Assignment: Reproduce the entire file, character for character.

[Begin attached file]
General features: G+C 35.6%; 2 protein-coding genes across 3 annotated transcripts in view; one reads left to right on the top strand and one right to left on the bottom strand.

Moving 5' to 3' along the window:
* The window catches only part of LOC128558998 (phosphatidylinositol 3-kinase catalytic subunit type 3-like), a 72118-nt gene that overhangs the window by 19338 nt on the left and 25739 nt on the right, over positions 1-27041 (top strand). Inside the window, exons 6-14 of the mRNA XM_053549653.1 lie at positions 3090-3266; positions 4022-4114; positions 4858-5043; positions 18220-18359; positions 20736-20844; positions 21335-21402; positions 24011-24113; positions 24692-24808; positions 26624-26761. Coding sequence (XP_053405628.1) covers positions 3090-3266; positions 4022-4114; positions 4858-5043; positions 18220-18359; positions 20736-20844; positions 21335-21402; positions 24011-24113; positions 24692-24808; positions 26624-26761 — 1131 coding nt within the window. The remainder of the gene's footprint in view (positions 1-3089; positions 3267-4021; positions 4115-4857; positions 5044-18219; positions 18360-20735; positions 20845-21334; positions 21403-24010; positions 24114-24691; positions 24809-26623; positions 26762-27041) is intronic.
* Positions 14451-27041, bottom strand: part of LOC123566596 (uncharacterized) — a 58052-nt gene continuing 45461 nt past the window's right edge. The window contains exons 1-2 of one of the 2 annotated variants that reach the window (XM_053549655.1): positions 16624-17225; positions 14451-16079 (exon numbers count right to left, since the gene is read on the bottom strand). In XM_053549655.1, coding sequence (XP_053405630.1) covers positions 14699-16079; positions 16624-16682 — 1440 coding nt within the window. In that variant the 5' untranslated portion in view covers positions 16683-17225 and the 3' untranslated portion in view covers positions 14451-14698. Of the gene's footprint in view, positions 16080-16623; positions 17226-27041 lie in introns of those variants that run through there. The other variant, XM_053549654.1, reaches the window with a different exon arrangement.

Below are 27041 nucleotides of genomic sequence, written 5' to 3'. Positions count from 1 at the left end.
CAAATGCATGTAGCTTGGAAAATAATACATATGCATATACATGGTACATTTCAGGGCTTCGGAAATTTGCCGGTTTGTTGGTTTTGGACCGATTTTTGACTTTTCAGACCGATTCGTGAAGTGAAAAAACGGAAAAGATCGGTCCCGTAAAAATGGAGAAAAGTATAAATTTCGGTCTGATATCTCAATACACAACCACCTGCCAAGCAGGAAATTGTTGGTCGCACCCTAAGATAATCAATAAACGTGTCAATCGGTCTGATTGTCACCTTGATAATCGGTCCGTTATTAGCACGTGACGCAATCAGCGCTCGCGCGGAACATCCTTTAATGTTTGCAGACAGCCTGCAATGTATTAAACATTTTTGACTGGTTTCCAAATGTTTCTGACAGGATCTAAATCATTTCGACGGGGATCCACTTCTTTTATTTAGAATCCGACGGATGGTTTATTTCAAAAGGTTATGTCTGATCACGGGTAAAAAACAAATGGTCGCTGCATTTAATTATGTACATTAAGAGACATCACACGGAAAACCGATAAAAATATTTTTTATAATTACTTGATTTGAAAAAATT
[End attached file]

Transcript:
General features: G+C 35.6%; 2 protein-coding genes across 3 annotated transcripts in view; one reads left to right on the top strand and one right to left on the bottom strand.

Moving 5' to 3' along the window:
* The window catches only part of LOC128558998 (phosphatidylinositol 3-kinase catalytic subunit type 3-like), a 72118-nt gene that overhangs the window by 19338 nt on the left and 25739 nt on the right, over positions 1-27041 (top strand). Inside the window, exons 6-14 of the mRNA XM_053549653.1 lie at positions 3090-3266; positions 4022-4114; positions 4858-5043; positions 18220-18359; positions 20736-20844; positions 21335-21402; positions 24011-24113; positions 24692-24808; positions 26624-26761. Coding sequence (XP_053405628.1) covers positions 3090-3266; positions 4022-4114; positions 4858-5043; positions 18220-18359; positions 20736-20844; positions 21335-21402; positions 24011-24113; positions 24692-24808; positions 26624-26761 — 1131 coding nt within the window. The remainder of the gene's footprint in view (positions 1-3089; positions 3267-4021; positions 4115-4857; positions 5044-18219; positions 18360-20735; positions 20845-21334; positions 21403-24010; positions 24114-24691; positions 24809-26623; positions 26762-27041) is intronic.
* Positions 14451-27041, bottom strand: part of LOC123566596 (uncharacterized) — a 58052-nt gene continuing 45461 nt past the window's right edge. The window contains exons 1-2 of one of the 2 annotated variants that reach the window (XM_053549655.1): positions 16624-17225; positions 14451-16079 (exon numbers count right to left, since the gene is read on the bottom strand). In XM_053549655.1, coding sequence (XP_053405630.1) covers positions 14699-16079; positions 16624-16682 — 1440 coding nt within the window. In that variant the 5' untranslated portion in view covers positions 16683-17225 and the 3' untranslated portion in view covers positions 14451-14698. Of the gene's footprint in view, positions 16080-16623; positions 17226-27041 lie in introns of those variants that run through there. The other variant, XM_053549654.1, reaches the window with a different exon arrangement.

Below are 27041 nucleotides of genomic sequence, written 5' to 3'. Positions count from 1 at the left end.
CAAATGCATGTAGCTTGGAAAATAATACATATGCATATACATGGTACATTTCAGGGCTTCGGAAATTTGCCGGTTTGTTGGTTTTGGACCGATTTTTGACTTTTCAGACCGATTCGTGAAGTGAAAAAACGGAAAAGATCGGTCCCGTAAAAATGGAGAAAAGTATAAATTTCGGTCTGATATCTCAATACACAACCACCTGCCAAGCAGGAAATTGTTGGTCGCACCCTAAGATAATCAATAAACGTGTCAATCGGTCTGATTGTCACCTTGATAATCGGTCCGTTATTAGCACGTGACGCAATCAGCGCTCGCGCGGAACATCCTTTAATGTTTGCAGACAGCCTGCAATGTATTAAACATTTTTGACTGGTTTCCAAATGTTTCTGACAGGATCTAAATCATTTCGACGGGGATCCACTTCTTTTATTTAGAATCCGACGGATGGTTTATTTCAAAAGGTTATGTCTGATCACGGGTAAAAAACAAATGGTCGCTGCATTTAATTATGTACATTAAGAGACATCACACGGAAAACCGATAAAAATATTTTTTATAATTACTTGATTTGAAAAAATT